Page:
|Number – multiplication and division|
|2 times table|
|5 times table|
|10 times table|
|Number – fractions|
|Learn 1/3,1/4, 2/4, 3/4 of a shape, length or set, writing and solving calculations|
|Recognise equivalent fractions like 2/4 is the same as 1/2|
|Order fractions on a number line|
|Learn to choose the correct units to estimate and measure mass, temperature, height or length|
|Learn to compare sizes using symbols > < and =|
|Tell time to the nearest 5 mins and make draw on a clock face|
|How many minutes are there in an hour, and hours in a day|
|Investigate combinations of coins or notes to make a given amount|
|Solve money problems including giving change|
|Geometry – Shape|
|Describe the number of sides and lines of symmetry for different 2D and 3D shapes|
|Sort 2D and 3D shapes depending on their properties|
|Investigate the faces of 3D shapes|
|Geometry – Position and Direction|
|Learn the link between angles and rotations such as right angle turns and three-quarter turns|
|Record, organise and interpret information using tallies, pictograms, block graphs and tables|
|Classifying living things, materials or objects and group them accordingly|
|Observe how things change over time and look for patterns, making simple measurements to gather and record data|
|Living things and their habitat|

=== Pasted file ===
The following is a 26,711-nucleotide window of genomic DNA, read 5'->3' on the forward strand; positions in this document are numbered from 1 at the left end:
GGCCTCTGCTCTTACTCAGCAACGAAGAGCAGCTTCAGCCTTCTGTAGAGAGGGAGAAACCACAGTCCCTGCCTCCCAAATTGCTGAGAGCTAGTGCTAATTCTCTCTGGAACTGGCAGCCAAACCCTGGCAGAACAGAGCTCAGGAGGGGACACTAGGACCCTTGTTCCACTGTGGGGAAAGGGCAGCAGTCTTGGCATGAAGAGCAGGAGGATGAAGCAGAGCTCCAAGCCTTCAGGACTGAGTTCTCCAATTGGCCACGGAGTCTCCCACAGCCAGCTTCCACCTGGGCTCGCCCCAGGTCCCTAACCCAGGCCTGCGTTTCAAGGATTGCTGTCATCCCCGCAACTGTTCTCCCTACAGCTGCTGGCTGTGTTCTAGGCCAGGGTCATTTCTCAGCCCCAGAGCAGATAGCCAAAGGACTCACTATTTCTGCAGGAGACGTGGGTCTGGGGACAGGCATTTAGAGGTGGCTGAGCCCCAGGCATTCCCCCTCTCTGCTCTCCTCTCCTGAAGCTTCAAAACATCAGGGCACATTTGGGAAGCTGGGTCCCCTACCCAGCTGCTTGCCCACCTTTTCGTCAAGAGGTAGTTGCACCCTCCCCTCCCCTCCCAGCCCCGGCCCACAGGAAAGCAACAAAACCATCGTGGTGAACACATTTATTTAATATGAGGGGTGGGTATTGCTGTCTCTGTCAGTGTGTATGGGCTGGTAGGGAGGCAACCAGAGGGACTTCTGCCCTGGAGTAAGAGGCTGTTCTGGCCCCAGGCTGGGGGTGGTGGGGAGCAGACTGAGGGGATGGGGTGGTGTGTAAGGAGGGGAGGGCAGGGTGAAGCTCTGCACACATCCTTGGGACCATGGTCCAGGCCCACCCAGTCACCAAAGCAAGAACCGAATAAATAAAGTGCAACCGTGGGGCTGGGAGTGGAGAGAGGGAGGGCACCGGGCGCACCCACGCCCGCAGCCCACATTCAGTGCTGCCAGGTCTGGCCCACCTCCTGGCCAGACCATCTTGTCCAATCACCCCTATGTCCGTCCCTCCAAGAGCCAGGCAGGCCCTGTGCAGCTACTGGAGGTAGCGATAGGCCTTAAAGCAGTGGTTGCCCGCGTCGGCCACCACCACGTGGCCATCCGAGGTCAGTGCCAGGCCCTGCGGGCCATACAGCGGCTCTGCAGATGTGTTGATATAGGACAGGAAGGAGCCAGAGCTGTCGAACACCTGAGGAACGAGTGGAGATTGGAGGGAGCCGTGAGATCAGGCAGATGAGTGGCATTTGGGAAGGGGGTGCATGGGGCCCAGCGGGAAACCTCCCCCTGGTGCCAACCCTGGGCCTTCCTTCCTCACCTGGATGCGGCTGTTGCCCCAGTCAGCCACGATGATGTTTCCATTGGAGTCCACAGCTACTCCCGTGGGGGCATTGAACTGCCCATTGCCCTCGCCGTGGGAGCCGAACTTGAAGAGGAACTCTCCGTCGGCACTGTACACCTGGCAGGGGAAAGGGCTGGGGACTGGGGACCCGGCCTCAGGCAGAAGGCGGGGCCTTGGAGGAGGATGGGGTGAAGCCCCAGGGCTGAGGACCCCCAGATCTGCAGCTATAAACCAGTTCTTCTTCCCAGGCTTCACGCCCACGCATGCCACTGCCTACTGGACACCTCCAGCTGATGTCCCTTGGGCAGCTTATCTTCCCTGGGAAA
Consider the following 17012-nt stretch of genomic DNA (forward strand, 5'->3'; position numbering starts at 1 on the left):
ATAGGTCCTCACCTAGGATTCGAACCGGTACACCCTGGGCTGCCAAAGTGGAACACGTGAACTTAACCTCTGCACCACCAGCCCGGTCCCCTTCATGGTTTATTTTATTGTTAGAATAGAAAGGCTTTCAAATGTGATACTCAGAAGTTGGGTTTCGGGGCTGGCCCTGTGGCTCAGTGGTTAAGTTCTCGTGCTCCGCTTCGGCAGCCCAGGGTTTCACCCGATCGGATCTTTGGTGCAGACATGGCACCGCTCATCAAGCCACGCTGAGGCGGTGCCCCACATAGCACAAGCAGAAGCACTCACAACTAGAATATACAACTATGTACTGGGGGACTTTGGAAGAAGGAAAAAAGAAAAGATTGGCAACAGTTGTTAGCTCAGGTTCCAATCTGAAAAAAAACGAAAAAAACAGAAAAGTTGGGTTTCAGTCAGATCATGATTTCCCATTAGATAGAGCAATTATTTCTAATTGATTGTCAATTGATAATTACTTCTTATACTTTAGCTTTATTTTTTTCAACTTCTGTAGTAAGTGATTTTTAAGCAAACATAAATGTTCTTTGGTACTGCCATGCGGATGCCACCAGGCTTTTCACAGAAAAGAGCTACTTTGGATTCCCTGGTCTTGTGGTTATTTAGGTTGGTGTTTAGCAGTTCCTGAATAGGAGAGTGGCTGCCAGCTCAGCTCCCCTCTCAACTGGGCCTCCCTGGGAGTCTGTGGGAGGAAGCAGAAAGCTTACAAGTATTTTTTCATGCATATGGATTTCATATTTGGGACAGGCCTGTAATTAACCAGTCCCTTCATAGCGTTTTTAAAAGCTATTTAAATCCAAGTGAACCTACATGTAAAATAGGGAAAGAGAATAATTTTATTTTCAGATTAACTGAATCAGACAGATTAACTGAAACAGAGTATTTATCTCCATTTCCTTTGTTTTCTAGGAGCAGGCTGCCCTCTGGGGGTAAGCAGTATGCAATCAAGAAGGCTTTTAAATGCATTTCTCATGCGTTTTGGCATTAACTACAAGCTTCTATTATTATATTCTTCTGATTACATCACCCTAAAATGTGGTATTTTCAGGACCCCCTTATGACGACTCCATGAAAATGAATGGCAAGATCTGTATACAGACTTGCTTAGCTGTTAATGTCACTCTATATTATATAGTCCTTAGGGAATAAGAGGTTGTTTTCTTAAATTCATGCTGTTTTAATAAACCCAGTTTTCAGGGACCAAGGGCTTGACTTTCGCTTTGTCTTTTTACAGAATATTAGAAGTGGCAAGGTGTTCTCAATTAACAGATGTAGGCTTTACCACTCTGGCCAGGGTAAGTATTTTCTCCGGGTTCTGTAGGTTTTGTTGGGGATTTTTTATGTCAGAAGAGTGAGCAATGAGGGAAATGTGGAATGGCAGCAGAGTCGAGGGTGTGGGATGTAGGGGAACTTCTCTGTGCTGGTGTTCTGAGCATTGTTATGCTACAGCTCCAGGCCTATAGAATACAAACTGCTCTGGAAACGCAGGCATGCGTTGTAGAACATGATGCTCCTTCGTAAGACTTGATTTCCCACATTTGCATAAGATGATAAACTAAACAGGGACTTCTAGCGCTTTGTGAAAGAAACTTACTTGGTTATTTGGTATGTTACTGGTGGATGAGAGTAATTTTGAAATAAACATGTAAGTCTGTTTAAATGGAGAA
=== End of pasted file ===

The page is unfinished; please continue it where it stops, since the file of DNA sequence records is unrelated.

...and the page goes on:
|Learn about differences between living things, things that have died and things that have never been alive|
|Learn about a variety of plant and animal habitats, finding out how things are suited to their habitats|
|Learn about food chains|
|Animals, Including Humans|
|Recognise that animals and humans have babies|
|Understand the basic needs of animals and humans in order to grow strong and healthy|
|Learn about the importance of exercise|
|Learn about healthy eating|
|Learn about good hygiene|
|Investigate and describe how plants need light, water and temperature to be healthy|
|Observe how bulbs and seeds change over time|
|Uses of everyday materials|
|investigate how solids can change shape (i.e. melting)|
|Learn about developer of new materials and products they have helped to create|
|Art and Design|
|Record artistic inspirations using a digital camera and video recording|
|Use simple graphic packages to create images by changing line shape colour and texture|
|Investigate the effects of printing with a range of different materials such as potatoes, sponges or pine cones – anything that makes patterns|
|Experiment with rollers, printing palettes and printing blocks|
|Go on a pattern walk to investigate different patterns around you, take rubbings with wax crayons|
|Use different papers and fabrics to achieve different finishes|
|Use clay and other malleable materials to see how they can be joined together|
|See what effects different brush sizes create|
|Colour match objects|
|Learn about different paint types and the effects they can achieve|
|Know the primary and secondary colours|
|Look at textures when items such as sand, glue and glitter are added to paint|